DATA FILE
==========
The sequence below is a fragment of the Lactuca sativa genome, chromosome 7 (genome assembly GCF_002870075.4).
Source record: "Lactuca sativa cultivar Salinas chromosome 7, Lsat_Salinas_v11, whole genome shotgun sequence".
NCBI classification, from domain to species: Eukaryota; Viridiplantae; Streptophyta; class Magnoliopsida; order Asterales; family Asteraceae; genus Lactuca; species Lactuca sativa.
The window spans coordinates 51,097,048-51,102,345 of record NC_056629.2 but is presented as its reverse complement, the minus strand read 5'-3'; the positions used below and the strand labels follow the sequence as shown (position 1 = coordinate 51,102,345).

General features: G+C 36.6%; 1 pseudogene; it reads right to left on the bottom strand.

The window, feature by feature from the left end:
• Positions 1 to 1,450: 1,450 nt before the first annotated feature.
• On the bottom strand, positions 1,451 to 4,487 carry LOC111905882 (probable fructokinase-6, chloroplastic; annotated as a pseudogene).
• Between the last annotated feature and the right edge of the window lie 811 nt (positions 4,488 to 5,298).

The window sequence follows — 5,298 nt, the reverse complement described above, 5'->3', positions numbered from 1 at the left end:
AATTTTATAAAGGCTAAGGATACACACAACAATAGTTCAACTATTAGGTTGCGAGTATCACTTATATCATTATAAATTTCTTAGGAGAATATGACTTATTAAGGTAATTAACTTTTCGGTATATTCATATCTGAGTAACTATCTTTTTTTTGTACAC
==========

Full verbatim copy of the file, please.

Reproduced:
The sequence below is a fragment of the Lactuca sativa genome, chromosome 7 (genome assembly GCF_002870075.4).
Source record: "Lactuca sativa cultivar Salinas chromosome 7, Lsat_Salinas_v11, whole genome shotgun sequence".
NCBI classification, from domain to species: Eukaryota; Viridiplantae; Streptophyta; class Magnoliopsida; order Asterales; family Asteraceae; genus Lactuca; species Lactuca sativa.
The window spans coordinates 51,097,048-51,102,345 of record NC_056629.2 but is presented as its reverse complement, the minus strand read 5'-3'; the positions used below and the strand labels follow the sequence as shown (position 1 = coordinate 51,102,345).

General features: G+C 36.6%; 1 pseudogene; it reads right to left on the bottom strand.

The window, feature by feature from the left end:
• Positions 1 to 1,450: 1,450 nt before the first annotated feature.
• On the bottom strand, positions 1,451 to 4,487 carry LOC111905882 (probable fructokinase-6, chloroplastic; annotated as a pseudogene).
• Between the last annotated feature and the right edge of the window lie 811 nt (positions 4,488 to 5,298).

The window sequence follows — 5,298 nt, the reverse complement described above, 5'->3', positions numbered from 1 at the left end:
AATTTTATAAAGGCTAAGGATACACACAACAATAGTTCAACTATTAGGTTGCGAGTATCACTTATATCATTATAAATTTCTTAGGAGAATATGACTTATTAAGGTAATTAACTTTTCGGTATATTCATATCTGAGTAACTATCTTTTTTTTGTACAC